Video communication is “the logical next step beyond the delivery of voice, text messages, and photos over cellular data networks," said Snow. But applications like Skype or FaceTime consume “significant bandwidth” and often have strict performance requirements: Initially limited to Wi-Fi only, they slowly became available only to subscribers of tiered data plans, and only recently have been available to anyone with an LTE-enabled device.

By contrast, Snow says the Glide app has been designed from the beginning to work on WiFi, 3G, 4G, or LTE networks.

Bandwidth can be especially challenging for the Deaf Community, which relies on adequate data to conduct daily tasks – from ordering pizza through relay services, to discussing sensitive medical issues via video remote interpreting (VRI). Beyond cat videos, sufficient data truly is a requirement to function in the hearing world.

Case in point: In 2012, a petition asked cell phone service providers to allow unlimited data access for Deaf/HOH customers. The old standby, unlimited data plans, is increasingly reliant on grandfathered plans and susceptible to throttling after 3GB or 5GB of consumption, which is one reason why Glide's proprietary, patent-pending technology is as effective as it is popular: 

"A handful (from the Deaf Community) have even told us that Glide, which uses half the data of video calls, has helped them reduce the amount of data they use monthly as part of their cell phone plans," said Snow.

Glide's engineers designed the app to also store all video messages in the cloud, eliminating the need to constantly delete older messages. Each Glide message can be recorded for up to 5 minutes, competing in both duration and bandwidth with other video messaging apps (which average 15 seconds): A 5-minute Glide message averages 5-10MBps, whereas a competing app's 15-second HD video message will have already taken up 15MBps.

The average Glide user sends 10 messages daily, benefiting greatly from the bandwidth efficiency.

#WithCaptions aims to educate, sway YouTube content providers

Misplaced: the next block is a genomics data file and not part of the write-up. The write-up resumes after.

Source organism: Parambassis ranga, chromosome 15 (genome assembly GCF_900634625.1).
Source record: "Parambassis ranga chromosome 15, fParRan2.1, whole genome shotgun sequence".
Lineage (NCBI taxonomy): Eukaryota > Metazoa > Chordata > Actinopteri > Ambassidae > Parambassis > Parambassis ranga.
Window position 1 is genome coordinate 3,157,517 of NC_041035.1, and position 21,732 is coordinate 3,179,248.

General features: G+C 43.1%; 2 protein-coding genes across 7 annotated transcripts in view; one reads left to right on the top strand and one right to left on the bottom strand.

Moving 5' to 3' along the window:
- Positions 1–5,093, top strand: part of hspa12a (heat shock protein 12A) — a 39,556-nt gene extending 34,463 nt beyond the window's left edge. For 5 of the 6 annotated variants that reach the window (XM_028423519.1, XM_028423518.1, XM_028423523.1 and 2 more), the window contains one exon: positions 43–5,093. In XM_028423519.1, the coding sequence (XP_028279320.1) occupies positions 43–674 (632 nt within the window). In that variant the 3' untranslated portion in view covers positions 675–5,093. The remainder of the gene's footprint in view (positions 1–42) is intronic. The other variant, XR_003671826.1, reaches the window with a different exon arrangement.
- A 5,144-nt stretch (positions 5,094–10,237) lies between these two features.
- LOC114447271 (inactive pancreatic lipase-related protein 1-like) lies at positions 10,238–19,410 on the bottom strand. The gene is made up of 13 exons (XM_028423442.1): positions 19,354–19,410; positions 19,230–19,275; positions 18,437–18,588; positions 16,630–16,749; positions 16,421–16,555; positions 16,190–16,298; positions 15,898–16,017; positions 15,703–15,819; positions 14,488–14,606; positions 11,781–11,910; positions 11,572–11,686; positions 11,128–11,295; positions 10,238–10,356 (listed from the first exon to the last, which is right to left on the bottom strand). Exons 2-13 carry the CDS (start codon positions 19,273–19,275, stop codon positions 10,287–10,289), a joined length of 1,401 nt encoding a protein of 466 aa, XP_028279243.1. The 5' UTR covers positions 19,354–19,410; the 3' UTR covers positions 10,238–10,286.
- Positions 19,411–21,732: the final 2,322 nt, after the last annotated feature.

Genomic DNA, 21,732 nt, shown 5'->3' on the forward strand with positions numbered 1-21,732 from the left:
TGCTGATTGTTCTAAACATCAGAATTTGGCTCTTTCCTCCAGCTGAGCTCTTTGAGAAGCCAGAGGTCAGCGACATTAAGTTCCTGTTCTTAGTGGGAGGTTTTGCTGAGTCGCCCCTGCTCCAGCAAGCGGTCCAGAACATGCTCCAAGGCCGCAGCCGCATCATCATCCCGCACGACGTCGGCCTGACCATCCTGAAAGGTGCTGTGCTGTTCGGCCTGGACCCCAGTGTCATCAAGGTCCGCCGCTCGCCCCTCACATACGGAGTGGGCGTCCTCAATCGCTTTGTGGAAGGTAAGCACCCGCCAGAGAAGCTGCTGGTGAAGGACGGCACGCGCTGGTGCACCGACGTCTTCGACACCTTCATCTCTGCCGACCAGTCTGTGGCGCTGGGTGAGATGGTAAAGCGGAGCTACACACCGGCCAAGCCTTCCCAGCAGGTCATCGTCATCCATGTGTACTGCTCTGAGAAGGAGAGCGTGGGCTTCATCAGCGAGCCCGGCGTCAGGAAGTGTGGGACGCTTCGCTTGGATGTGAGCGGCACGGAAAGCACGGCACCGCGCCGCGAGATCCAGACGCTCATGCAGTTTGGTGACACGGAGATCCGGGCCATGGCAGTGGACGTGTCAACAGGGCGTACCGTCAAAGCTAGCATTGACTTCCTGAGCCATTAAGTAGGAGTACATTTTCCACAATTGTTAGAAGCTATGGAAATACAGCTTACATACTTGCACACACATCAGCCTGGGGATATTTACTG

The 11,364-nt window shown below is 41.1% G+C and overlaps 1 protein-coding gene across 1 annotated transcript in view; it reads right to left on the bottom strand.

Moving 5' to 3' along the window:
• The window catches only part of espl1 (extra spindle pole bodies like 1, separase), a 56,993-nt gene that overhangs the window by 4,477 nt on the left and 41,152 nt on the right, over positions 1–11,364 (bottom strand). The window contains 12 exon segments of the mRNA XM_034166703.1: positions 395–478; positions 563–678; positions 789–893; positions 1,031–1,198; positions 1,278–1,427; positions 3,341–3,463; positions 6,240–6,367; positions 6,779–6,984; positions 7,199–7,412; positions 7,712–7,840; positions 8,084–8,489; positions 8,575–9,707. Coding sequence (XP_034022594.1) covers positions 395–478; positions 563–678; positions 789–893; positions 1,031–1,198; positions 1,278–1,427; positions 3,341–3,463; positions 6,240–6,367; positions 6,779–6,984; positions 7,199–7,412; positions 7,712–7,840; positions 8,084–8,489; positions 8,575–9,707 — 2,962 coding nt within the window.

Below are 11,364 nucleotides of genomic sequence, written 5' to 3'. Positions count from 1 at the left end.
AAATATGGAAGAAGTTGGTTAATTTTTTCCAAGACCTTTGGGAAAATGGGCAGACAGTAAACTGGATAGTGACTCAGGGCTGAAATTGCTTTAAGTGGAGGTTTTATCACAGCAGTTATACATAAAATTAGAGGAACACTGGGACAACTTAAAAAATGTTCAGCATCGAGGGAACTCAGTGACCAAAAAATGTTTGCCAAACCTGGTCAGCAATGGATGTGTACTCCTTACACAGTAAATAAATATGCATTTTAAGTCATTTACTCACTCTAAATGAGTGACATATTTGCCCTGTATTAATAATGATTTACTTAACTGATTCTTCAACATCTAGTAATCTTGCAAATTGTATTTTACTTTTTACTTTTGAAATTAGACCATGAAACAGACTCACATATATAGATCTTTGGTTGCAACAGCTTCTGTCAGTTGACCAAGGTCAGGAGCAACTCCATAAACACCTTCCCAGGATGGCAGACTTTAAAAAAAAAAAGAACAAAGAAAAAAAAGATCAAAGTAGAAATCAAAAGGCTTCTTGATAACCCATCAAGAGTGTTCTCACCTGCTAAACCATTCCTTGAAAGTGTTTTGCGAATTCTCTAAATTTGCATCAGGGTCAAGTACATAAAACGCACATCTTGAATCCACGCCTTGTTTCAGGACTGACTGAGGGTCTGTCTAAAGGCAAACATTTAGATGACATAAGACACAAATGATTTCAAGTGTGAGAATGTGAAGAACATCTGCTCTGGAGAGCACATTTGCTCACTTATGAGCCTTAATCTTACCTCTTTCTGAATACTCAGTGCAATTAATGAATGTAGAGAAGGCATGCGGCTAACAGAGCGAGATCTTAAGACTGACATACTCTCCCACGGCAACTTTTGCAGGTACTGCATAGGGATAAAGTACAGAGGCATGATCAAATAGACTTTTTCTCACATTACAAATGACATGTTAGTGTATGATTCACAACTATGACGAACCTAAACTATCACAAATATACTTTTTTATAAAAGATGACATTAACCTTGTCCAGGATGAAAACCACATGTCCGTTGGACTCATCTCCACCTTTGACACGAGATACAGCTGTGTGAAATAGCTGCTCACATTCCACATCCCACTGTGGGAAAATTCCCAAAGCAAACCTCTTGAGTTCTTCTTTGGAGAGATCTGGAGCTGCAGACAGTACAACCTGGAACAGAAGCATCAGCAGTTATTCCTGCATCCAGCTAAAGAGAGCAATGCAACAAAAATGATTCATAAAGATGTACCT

Snow, who has worked with cancer patients in an Israeli hospital, wants to know what makes others tick. Blending empathy with social media analytics, she’s curated feedback into ideas that can improve experiences for Glide's accessibility-hungry users.

“No more FOMO,” a Glide Facebook post promised, referring to the acronym for Fear Of Missing Out. Because FOMO is particularly strong in the Deaf Community, Glide goes further than simply engineering an app: It is now socially engineering YouTube content providers with its #WithCaptions campaign.

"What I've learned in a short period of time from the amazing people I've met is that everyone should treat deaf people as equals, not like people who need special help," said Snow. "They simply want to enjoy the same things as everyone else and deserve the access they need to do so."

That includes 100% unfettered access to the millions of video content available on the Web. In a #WITHCAPTIONS vlog translated into sign language by over 10 deaf Glide users (including deaf rapper Sean Forbes, and Switched at Birth’s Daniel Durant), Snow narrated the community’s frustration: “I've noticed that a lot of creators on YouTube don't include closed captions in their videos, which makes it not accessible for everyone because, here's the thing: We don't hear you. We see you. We're visual communicators.”